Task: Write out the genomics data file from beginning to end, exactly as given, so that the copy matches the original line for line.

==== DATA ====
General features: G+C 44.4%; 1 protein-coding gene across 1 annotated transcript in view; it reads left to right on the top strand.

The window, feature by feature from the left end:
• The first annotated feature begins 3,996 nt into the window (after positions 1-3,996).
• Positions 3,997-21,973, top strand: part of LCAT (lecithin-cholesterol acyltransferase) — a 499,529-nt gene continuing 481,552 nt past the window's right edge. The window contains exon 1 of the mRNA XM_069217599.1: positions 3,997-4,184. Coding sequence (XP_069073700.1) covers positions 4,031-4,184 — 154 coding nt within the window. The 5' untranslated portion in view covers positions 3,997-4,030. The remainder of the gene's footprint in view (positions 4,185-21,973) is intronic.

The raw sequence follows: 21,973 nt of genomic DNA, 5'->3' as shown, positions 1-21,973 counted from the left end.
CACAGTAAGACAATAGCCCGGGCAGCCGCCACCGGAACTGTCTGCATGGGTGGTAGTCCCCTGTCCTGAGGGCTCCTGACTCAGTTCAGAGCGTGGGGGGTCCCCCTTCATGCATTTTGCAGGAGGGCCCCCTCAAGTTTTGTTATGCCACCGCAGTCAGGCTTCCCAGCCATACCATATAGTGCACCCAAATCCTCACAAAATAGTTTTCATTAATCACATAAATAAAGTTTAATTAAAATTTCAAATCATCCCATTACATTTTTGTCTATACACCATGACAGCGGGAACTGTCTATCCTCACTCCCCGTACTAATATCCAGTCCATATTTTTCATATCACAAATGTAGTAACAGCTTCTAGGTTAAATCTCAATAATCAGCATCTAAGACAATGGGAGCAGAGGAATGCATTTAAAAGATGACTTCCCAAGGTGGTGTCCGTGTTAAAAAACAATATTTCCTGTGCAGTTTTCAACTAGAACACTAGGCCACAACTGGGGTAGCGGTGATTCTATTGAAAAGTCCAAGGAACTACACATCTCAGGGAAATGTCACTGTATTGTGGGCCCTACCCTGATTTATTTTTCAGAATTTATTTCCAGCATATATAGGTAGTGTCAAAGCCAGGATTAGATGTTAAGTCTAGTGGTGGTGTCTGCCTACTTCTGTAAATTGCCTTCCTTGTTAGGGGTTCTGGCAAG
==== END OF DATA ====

General features: G+C 44.4%; 1 protein-coding gene across 1 annotated transcript in view; it reads left to right on the top strand.

The window, feature by feature from the left end:
• The first annotated feature begins 3,996 nt into the window (after positions 1-3,996).
• Positions 3,997-21,973, top strand: part of LCAT (lecithin-cholesterol acyltransferase) — a 499,529-nt gene continuing 481,552 nt past the window's right edge. The window contains exon 1 of the mRNA XM_069217599.1: positions 3,997-4,184. Coding sequence (XP_069073700.1) covers positions 4,031-4,184 — 154 coding nt within the window. The 5' untranslated portion in view covers positions 3,997-4,030. The remainder of the gene's footprint in view (positions 4,185-21,973) is intronic.

The raw sequence follows: 21,973 nt of genomic DNA, 5'->3' as shown, positions 1-21,973 counted from the left end.
CACAGTAAGACAATAGCCCGGGCAGCCGCCACCGGAACTGTCTGCATGGGTGGTAGTCCCCTGTCCTGAGGGCTCCTGACTCAGTTCAGAGCGTGGGGGGTCCCCCTTCATGCATTTTGCAGGAGGGCCCCCTCAAGTTTTGTTATGCCACCGCAGTCAGGCTTCCCAGCCATACCATATAGTGCACCCAAATCCTCACAAAATAGTTTTCATTAATCACATAAATAAAGTTTAATTAAAATTTCAAATCATCCCATTACATTTTTGTCTATACACCATGACAGCGGGAACTGTCTATCCTCACTCCCCGTACTAATATCCAGTCCATATTTTTCATATCACAAATGTAGTAACAGCTTCTAGGTTAAATCTCAATAATCAGCATCTAAGACAATGGGAGCAGAGGAATGCATTTAAAAGATGACTTCCCAAGGTGGTGTCCGTGTTAAAAAACAATATTTCCTGTGCAGTTTTCAACTAGAACACTAGGCCACAACTGGGGTAGCGGTGATTCTATTGAAAAGTCCAAGGAACTACACATCTCAGGGAAATGTCACTGTATTGTGGGCCCTACCCTGATTTATTTTTCAGAATTTATTTCCAGCATATATAGGTAGTGTCAAAGCCAGGATTAGATGTTAAGTCTAGTGGTGGTGTCTGCCTACTTCTGTAAATTGCCTTCCTTGTTAGGGGTTCTGGCAAG